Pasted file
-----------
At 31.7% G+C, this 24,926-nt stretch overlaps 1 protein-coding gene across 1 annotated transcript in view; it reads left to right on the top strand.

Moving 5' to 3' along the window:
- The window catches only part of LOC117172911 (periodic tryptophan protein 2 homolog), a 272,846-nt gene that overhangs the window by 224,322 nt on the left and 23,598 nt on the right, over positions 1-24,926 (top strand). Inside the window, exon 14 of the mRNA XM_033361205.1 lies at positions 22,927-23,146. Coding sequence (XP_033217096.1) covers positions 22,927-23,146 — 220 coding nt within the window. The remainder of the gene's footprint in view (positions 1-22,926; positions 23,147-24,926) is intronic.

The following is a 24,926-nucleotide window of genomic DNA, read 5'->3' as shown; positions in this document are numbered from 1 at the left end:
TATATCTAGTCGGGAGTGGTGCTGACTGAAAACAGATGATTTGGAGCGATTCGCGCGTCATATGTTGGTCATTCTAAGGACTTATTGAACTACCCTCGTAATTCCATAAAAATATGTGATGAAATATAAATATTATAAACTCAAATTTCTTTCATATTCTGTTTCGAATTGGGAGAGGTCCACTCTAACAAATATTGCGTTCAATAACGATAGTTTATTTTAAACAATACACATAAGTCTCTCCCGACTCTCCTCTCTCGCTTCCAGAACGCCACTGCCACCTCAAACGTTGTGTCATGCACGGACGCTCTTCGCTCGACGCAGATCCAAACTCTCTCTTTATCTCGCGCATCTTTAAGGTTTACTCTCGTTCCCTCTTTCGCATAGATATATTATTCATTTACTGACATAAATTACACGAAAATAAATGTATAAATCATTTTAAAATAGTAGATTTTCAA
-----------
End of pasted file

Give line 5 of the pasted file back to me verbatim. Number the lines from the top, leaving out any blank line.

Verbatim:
TATATCTAGTCGGGAGTGGTGCTGACTGAAAACAGATGATTTGGAGCGATTCGCGCGTCATATGTTGGTCATTCTAAGGACTTATTGAACTACCCTCGTAATTCCATAAAAATATGTGATGAAATATAAATATTATAAACTCAAATTTCTTTCATATTCTGTTTCGAATTGGGAGAGGTCCACTCTAACAAATATTGCGTTCAATAACGATAGTTTATTTTAAACAATACACATAAGTCTCTCCCGACTCTCCTCTCTCGCTTCCAGAACGCCACTGCCACCTCAAACGTTGTGTCATGCACGGACGCTCTTCGCTCGACGCAGATCCAAACTCTCTCTTTATCTCGCGCATCTTTAAGGTTTACTCTCGTTCCCTCTTTCGCATAGATATATTATTCATTTACTGACATAAATTACACGAAAATAAATGTATAAATCATTTTAAAATAGTAGATTTTCAA